In addition, they can cause an increase in the severity of their other side effects: Sedative effects are increased if these medications are also mixed with other medicines, such as dextromethorphan (DMX) in cough syrups, or are taken with alcohol, opiates such as heroin, sedatives, or tranquilizers, such as Valium.
According a review by the National Institutes of Health, newer (second and third generation) antihistamines are non-sedating or minimally sedating and cause less drowsiness than the first generation drugs.
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This is what gives them a potential for abuse and addiction.
Search of the medical literature turned up no reports of addiction to the newer antihistamines which include: According to a 2005 review of second generation antihistamines in Drugs, cetirizine was the only one that caused sedation in about 10% of patients.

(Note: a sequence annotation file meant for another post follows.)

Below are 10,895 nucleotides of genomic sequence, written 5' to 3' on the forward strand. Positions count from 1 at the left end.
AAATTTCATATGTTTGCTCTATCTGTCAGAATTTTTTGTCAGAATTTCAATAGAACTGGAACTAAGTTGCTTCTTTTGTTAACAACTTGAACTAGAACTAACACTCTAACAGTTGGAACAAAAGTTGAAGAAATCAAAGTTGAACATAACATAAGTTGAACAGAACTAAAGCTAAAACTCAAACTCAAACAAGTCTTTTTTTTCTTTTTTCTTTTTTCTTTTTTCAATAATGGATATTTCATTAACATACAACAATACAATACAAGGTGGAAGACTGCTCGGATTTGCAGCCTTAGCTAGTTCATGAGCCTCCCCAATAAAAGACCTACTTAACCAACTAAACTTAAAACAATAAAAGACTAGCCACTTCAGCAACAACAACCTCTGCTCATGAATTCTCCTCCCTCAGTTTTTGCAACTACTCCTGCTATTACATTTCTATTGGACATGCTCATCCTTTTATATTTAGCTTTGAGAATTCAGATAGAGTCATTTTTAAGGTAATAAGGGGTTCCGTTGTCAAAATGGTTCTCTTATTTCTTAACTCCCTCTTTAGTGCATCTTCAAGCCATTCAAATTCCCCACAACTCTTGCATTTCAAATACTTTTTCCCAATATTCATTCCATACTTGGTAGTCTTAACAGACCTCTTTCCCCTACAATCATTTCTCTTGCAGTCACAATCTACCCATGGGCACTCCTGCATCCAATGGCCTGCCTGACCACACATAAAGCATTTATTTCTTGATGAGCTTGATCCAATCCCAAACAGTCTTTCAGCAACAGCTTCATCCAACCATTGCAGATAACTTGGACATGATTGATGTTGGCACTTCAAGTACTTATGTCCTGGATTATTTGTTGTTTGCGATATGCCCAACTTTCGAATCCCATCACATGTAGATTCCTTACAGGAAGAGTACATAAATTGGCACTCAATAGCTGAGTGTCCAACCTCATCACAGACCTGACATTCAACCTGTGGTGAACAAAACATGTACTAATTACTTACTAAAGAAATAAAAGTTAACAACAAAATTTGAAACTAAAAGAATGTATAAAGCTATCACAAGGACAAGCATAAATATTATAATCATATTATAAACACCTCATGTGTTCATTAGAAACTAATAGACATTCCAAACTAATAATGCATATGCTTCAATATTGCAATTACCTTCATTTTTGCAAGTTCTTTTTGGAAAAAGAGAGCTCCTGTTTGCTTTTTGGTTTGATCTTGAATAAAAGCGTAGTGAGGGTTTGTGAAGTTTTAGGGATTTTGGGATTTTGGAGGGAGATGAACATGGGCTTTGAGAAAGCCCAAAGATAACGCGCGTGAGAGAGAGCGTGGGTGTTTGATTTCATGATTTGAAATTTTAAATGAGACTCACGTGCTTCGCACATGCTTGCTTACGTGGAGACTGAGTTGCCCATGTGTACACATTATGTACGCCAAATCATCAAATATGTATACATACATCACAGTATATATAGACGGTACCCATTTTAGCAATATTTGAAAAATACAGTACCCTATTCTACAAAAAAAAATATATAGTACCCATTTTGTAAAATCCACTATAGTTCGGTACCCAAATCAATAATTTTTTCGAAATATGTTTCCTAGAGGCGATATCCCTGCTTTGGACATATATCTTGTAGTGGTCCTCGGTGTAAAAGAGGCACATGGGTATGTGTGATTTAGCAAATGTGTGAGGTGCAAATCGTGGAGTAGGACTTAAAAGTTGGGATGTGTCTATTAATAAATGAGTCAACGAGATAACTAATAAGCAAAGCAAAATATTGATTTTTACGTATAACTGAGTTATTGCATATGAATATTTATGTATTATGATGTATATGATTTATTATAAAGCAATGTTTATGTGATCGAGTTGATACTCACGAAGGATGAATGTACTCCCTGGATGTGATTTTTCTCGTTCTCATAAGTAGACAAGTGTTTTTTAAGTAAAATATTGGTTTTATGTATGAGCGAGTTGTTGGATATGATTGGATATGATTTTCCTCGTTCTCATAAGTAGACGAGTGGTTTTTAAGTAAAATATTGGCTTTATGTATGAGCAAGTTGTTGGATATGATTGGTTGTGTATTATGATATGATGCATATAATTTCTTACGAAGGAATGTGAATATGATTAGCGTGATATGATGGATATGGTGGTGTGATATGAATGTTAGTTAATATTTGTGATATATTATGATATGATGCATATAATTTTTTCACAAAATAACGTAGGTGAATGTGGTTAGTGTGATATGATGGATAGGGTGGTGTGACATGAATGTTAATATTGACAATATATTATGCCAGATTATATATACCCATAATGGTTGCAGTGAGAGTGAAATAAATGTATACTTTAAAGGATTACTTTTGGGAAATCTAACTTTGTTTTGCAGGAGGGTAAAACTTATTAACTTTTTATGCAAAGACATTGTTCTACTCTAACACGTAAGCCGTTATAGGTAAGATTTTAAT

In a case of diphenhydramine addiction and detoxification, as reported in the Journal of Psychopharmacology in 2009, treatment involves the gradual tapering of dose of the drug.
A comprehensive review with 185 references for the analysis of commonly prescribed members of an important class of drugs, non-sedating antihistamines (NSAs), is presented.
The review covers most of the methods described for the analysis of cetirizine (CTZ), ebastine (EBS), fexofenadine (FXD), ketotifen (KET) and loratadine (LOR) in pure forms, in different pharmaceutical dosage forms and in biological fluids.